On The Street, The FN Library & An Offal Dinner

This week’s FN Dish is my favorite so far. It has three segments and feels like an actual episode of something–I think we’re getting better and better as we go. Let me know if you agree:

As for the offal dinner in the third part, Michael Ruhlman (who appears in the above video) has a nice write-up about it on his site. As Ruhlman says, he did shame me into eating three whole pieces of raw venison liver and now that I reflect on it I’m not really quite sure why that liver had to be served raw. I’m not grossed out by liver, I’m not grossed out by steak tartare, but, call me crazy, the texture of raw liver is not very appetizing. It feels exactly like you’d expect it to feel like chomping through a raw liver: wet, slimy, tough. Blech. I’m getting sick just writing about it….

But focusing on the liver doesn’t do the dinner justice. Chef Cosentino did make a compelling case for offal, both in his food and his speech-making at the end. He told a moving story about goats that he raised and killed himself and how, when the killing was over, he saw all the “guts” that were going to be wasted and didn’t want the goats to have died in vain. Eating offal is a way to honor the life of the animal as well as a way to stretch that animal economically. The best dishes of the night–braised lamb neck, candied cockscombs–were creative, inventive ways to take the bits many butchers might discard (because no one will buy them) and make them lip-smackingly delicious. Hats off to you, Chef Cosentino, for feeding us as well as edifying us.

As for the rest of the video, what do you think, readers, about the questions I asked people on the street? What’s your take on the Robert Irvine scandal? Who’s your favorite Food Network star? And what are your desert island cookbooks?

Let us know and get ready for next week’s episode, featuring Anthony Bourdain. Yes, after fighting long and hard we’re really going to let him rant. Stay tuned…

Michael Symon

Perhaps it’s injudicious to say so (especially if Rachael Ray is reading this–sorry Rachael!), but of all the Food Network stars I’ve met so far, my favorite, hands down, has to be Michael Symon. I think Food Network stars come in two types: those with light-switch personalities (on one second, off the next) and those who are the same onscreen as they are offscreen. Michael Symon, most certainly, is in the latter camp. He’s the real deal: a great chef (the perogies I ate at his restaurant Lola, after shooting the video you’ll see below, were truly unforgettable–worth a trip to Cleveland) who is also kind, charismatic, and, most of all, authentic. Check out this video and see if you don’t agree:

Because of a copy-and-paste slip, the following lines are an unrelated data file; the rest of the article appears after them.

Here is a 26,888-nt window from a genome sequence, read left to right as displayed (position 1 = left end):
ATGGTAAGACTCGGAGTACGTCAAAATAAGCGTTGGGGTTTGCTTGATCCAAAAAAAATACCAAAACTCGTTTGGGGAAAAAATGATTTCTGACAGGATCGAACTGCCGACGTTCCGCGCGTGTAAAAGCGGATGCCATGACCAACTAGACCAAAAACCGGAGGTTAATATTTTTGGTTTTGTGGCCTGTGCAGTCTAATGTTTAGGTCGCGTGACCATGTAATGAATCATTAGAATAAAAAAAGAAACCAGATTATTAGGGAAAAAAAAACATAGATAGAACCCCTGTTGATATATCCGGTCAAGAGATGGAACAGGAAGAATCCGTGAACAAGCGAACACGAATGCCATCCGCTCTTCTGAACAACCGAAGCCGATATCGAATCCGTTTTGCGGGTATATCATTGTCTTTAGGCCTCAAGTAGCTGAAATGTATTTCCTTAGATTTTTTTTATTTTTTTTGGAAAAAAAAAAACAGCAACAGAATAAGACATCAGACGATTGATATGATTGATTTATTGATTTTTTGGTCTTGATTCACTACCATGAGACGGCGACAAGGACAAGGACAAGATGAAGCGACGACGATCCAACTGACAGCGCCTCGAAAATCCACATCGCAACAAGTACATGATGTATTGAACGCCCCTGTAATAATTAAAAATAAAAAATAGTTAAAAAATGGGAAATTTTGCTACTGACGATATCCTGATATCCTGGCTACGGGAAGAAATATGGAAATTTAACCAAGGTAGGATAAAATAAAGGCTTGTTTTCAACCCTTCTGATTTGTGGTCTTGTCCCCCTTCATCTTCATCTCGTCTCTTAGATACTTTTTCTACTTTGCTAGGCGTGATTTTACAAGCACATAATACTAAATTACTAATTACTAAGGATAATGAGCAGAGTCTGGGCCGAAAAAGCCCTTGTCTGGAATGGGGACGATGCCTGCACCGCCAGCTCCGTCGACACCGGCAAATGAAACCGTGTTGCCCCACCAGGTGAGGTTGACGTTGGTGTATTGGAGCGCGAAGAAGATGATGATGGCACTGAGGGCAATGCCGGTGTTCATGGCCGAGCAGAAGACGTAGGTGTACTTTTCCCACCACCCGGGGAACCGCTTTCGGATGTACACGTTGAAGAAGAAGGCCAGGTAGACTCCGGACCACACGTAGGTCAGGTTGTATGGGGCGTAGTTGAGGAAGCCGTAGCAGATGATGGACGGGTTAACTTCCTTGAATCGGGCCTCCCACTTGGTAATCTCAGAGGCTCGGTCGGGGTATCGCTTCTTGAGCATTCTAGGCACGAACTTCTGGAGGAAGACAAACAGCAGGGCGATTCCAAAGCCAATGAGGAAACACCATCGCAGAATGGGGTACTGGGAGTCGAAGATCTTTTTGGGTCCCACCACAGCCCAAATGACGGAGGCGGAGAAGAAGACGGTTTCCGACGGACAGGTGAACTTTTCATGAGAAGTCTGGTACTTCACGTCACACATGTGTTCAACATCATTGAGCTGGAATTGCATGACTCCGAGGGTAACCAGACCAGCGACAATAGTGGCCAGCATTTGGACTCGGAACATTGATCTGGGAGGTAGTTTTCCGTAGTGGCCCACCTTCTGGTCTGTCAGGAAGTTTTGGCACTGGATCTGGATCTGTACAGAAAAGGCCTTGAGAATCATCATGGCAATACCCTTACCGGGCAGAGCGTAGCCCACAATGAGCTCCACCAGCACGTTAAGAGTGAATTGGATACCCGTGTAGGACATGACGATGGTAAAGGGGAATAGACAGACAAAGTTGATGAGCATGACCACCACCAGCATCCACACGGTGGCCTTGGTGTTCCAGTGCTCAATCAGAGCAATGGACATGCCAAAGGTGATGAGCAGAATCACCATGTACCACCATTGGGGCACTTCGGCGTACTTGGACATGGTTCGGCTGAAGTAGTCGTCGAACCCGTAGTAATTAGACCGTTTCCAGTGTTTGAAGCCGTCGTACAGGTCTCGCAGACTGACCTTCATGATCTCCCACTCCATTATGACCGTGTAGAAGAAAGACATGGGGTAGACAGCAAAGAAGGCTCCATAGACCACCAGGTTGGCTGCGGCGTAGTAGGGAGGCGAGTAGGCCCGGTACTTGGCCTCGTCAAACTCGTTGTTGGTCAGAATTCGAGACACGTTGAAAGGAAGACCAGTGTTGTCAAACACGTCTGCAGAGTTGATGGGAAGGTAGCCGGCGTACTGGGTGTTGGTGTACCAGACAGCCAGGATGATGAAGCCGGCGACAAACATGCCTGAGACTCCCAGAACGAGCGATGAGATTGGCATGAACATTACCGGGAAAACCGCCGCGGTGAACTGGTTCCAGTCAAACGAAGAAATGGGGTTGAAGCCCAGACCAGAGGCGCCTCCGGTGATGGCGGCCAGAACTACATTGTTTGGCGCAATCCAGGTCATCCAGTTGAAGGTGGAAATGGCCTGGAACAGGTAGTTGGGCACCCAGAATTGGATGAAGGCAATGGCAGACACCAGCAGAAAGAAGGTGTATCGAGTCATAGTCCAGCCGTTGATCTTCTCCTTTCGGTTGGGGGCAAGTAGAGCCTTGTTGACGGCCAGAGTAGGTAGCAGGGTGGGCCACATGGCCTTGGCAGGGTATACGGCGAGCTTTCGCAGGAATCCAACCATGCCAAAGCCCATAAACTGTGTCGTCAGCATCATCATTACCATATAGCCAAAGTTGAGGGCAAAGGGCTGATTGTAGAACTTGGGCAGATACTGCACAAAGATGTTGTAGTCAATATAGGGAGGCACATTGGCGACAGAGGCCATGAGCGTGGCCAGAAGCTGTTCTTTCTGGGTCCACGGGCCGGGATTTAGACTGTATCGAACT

Perhaps my affection for him is also due to this interview (click here) which was the first thing I did for Food Network. Needless to say, I was terrified. I never told you about that day–it happened in mid-December–when, after rounds of interviews, I showed up to shoot an actual pilot, there at 7:30 am, where an entire crew was waiting. They put me in hair and make-up and then they whisked me on to a very real set, with about 20 people in the room, and said, “OK–go!” The format of the pilot was much different from the shows you’ve seen: they had me working from a script I wrote myself–a little like “The Daily Show” meets “Talk Soup”–and there was one impassioned essay I wrote, a mock diatribe about dieting, that I could not get right for the life of me. Take 20, Take 21… it was humiliating and draining and by the end of that segment, I figured my career as a Food Network web host was officially over.

But then came Michael Symon, who was flown in explicitly for this interview. And he was so affable, such a good sport, that I suddenly felt calm again and when we sat down to talk, even though all the cameras were there and the same crew that’d seen me mess up with such flair, I was completely at ease. And the same was true, months later, when I flew to Cleveland to shoot the segment you saw in the first video. Even though I was in a real restaurant kitchen with that wall of heat (I’m not sure many of you realize how hot it is in a restaurant kitchen, especially behind the grill station) and a bunch of sweaty, suspicious sous chefs and sauciers, I may as well have been in my own kitchen cooking. Michael Symon casts a spell around him–it’s the spell of a supremely talented chef completely at ease with himself and others.

A few weeks later, I was in Miami, walking with a friend, and I heard a voice calling. “Hey Adam!” The voice was familiar but difficult to place. Then I identified the source: it was Michael Symon standing outside his hotel with his wife. If you would’ve told me last year that an Iron Chef / chef cult hero would be calling out my name at a Wine & Food Festival, I would’ve called you mad. “MAD!” I would’ve said and that would’ve been it. But now I’ve met Michael Symon and I feel like I’ve made a new friend. If nothing else comes from this gig, that’s enough for me. And an even better reason to return to Cleveland, a city we barely saw–we flew in, shot at Lola, slept in a hotel, and flew out the next morning. I say: Spring Break Clevleand 2008. Who’s with me? Party at Symon’s place. I promise, I won’t do the cooking.